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If you have a bad credit score, you might encounter two main problems. First, the lower your credit score, the more likely you are to be rejected when you apply for a loan or any other credit product. Second, if your application is accepted, the less likely you are to qualify for the lowest interest rates.
The reason Equifax, Experian and Illion use different scores is because they are independent companies with their own different methodologies. As a result, a score of, say, 700 would mean different things at different credit reporting bureaus.
However, the one thing they have in common is that they divide their scores into five tiers. So if you receive a tier-two credit score from one bureau, you will probably receive a tier-two score from the others, as well.
Yes, as credit card providers look at your annual income amount as well as your occupation. Minimum income requirements tend to be between $30,000 – $40,000 for standard and rewards credit cards, however low income credit cards can have minimum income requirements as low as $15,000 per year.
There are two reasons you should check your credit rating: so you have a better understanding of your financial position, and so you can take action (if necessary) to improve your credit rating.
Lenders use credit ratings or credit scores to assess loan applications. The higher your score, the more likely you are to get approved, and the more likely you are to be charged lower interest rates and lower fees. Conversely, the lower your credit score, the less likely you are to get approved, and the more likely you are to be charged higher interest rates and higher fees.
Credit cards are a quick and convenient way to pay for items in store, online or over the phone. You can use a credit card as a cashless way to pay for goods or services, both locally and overseas. You can also use a credit card to make a cash advance, which gives you the flexibility to withdraw cash from your credit card account. Because a credit card uses the bank’s funds instead of your own, you will be charged interest on the money you spend – unless you pay off the entire debt within the interest-free period. If you pay the minimum monthly repayment, you will be charged interest. There are many different credit card options on the market, all offering different interest rates and reward options.
A balance transfer credit card lets you transfer your debt balance from one credit card to another. A balance transfer credit card generally has a 0 per cent interest rate for a set period of time. When you roll your debt balance over to a new credit card, you’ll be able to take advantage of the interest-free period to pay your credit card debt off faster without accruing additional interest charges. If your application is approved, the provider will pay out your old credit card and transfer your debt balance over to the new card.
For most Australians, there are no great barriers to applying for and getting approved for a credit card. Here are some points that a lender will consider when assessing your credit card application.
Credit score: A bad credit score is not the be all and end all of your application, but it may stop you being approved for a higher credit limit. If your credit score is less than perfect, apply for the credit limit that you need, rather than the one you want.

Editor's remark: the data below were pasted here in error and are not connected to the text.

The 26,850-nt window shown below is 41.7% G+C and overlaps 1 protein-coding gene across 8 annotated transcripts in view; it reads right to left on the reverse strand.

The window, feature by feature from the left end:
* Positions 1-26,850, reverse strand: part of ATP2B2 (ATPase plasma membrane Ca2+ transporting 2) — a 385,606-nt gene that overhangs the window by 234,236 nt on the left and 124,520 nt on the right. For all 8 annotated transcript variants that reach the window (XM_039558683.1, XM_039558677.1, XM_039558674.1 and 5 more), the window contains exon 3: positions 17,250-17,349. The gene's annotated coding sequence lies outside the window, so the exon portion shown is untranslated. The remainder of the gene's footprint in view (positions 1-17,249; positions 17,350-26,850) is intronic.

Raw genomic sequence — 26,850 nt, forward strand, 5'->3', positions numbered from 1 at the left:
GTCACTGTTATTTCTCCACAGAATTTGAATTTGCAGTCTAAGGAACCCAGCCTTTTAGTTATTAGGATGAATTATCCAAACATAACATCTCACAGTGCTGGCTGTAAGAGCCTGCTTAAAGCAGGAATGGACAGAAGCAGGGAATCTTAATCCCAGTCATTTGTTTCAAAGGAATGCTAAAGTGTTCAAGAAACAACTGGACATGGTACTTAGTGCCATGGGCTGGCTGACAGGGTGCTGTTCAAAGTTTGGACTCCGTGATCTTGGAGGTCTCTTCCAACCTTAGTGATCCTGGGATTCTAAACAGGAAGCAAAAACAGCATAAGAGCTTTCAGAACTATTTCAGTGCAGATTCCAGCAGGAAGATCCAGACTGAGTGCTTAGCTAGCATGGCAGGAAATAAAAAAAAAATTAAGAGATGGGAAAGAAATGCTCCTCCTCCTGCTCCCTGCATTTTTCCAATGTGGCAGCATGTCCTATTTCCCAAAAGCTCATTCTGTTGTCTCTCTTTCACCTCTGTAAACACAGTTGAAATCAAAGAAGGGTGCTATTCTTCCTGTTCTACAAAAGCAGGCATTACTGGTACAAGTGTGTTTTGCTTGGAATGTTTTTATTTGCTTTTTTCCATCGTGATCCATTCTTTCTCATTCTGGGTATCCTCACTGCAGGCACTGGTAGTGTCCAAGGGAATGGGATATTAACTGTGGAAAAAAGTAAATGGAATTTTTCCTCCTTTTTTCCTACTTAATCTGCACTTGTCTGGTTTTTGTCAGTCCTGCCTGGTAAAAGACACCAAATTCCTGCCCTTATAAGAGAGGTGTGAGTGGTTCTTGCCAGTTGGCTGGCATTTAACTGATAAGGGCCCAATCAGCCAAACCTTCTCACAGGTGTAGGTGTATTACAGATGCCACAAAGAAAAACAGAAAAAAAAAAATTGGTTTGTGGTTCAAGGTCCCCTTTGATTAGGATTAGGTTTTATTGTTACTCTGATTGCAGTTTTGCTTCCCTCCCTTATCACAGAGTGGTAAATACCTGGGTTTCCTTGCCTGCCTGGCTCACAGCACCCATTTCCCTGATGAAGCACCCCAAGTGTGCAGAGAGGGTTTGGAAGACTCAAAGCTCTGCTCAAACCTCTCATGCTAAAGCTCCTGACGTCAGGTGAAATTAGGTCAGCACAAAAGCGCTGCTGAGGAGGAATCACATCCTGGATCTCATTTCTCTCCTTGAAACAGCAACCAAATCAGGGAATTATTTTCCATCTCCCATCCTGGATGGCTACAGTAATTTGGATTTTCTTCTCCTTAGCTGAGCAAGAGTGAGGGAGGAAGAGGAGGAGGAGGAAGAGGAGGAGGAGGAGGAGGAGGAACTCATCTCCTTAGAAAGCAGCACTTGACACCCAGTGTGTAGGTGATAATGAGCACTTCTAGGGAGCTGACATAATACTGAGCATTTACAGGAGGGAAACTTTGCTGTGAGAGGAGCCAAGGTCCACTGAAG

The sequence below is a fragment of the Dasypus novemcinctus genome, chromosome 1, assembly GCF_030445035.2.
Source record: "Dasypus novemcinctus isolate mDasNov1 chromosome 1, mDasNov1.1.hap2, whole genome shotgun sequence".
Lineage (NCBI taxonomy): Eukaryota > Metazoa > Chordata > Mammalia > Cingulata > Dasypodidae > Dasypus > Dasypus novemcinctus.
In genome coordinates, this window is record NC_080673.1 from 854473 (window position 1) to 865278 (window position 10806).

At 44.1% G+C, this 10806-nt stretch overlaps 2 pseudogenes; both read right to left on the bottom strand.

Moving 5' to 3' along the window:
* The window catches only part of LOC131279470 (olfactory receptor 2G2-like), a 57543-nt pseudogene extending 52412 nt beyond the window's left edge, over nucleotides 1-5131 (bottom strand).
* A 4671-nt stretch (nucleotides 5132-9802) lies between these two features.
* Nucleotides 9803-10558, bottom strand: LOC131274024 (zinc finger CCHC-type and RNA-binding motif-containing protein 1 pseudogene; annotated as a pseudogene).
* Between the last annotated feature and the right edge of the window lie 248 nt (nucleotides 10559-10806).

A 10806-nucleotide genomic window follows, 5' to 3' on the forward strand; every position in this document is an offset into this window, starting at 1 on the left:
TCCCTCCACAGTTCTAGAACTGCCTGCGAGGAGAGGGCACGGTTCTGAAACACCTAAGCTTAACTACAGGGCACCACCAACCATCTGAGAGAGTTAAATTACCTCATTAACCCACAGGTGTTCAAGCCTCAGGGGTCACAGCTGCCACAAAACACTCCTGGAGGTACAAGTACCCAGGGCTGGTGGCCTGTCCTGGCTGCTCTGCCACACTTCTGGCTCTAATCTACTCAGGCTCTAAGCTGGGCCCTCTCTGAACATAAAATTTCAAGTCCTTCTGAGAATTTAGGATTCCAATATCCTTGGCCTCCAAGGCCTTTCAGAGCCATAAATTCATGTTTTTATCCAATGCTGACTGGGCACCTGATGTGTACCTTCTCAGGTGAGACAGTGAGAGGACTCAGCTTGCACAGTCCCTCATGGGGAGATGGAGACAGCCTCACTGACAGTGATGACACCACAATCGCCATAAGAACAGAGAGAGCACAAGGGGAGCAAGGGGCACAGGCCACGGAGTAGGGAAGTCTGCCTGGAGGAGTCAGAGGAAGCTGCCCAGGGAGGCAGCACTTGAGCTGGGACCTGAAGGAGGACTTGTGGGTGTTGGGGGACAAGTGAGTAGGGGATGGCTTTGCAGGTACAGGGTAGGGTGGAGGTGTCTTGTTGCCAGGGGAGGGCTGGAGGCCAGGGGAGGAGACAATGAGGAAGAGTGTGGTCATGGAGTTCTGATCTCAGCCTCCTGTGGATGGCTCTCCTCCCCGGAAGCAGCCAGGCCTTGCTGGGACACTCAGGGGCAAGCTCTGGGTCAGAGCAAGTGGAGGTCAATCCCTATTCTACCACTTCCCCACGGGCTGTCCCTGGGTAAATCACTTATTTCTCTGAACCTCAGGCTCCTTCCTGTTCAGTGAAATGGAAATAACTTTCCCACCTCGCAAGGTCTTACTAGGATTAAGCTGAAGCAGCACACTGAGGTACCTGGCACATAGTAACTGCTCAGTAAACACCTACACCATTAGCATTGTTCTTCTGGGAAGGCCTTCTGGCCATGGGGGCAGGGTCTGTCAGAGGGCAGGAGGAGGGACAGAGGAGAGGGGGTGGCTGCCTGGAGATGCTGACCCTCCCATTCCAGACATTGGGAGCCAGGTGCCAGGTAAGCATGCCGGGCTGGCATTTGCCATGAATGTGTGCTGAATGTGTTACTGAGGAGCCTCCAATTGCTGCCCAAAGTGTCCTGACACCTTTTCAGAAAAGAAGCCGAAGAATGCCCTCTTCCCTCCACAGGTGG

Annual income: Most credit cards have minimum annual income requirements. Make sure you’re applying for a card where you meet the minimum.
Age & residency: You need to be at least 18 years old to apply for a credit card in Australia, and most require that you are an Australian citizen or permanent resident. However, there are some credit cards available to temporary residents.
There is no one-size-fits-all best rewards credit card. It's best you research what type of rewards program you'd like, as well as the fees, interest rate and conditions associated with those types of cards before making a choice.
Rewards credit cards can also come with high annual fees that may end up nullifying the rewards, so think how often you use the card to decide whether the benefits outweigh the extra cost for you. A card with a lower annual fee might require a lot of spending to get any useful rewards, while another card with a higher annual fee might need fewer purchases to get a reward.
Losing your credit card is a serious situation, and could land you in financial trouble. Here is a simple guide detailing what to do when you lose your credit card.
Lock you card – Contact your provider and inform them about your lost credit card. From here lock, block or cancel your card.
Keep track of transactions – Look out for unauthorised credit card transactions. Most banks protect against fraudulent transactions.
Address recurring charges – If your card is linked to recurring charges (gym membership, rent, utilities), contact those businesses.
Check credit rate – To ensure you’re not the victim of identity theft, check your credit rating a month or two after you lose your credit card.
If you’re wondering about how to make a credit card online application, here are some steps to follow:
- Test the market. Many credit card options are available online. Compare providers by fees, interest and perks to ensure you’re getting the best deal.
- Complete the application. Once you’ve selected a card, head to the provider’s website and complete the online credit card application form. Forms vary by providers.
- Provide details. Most cards require you to meet age, residency, income and credit status condition, and you need to provide details like a bank account statement to prove this.
- Review details. Ensure the information you’ve entered is correct.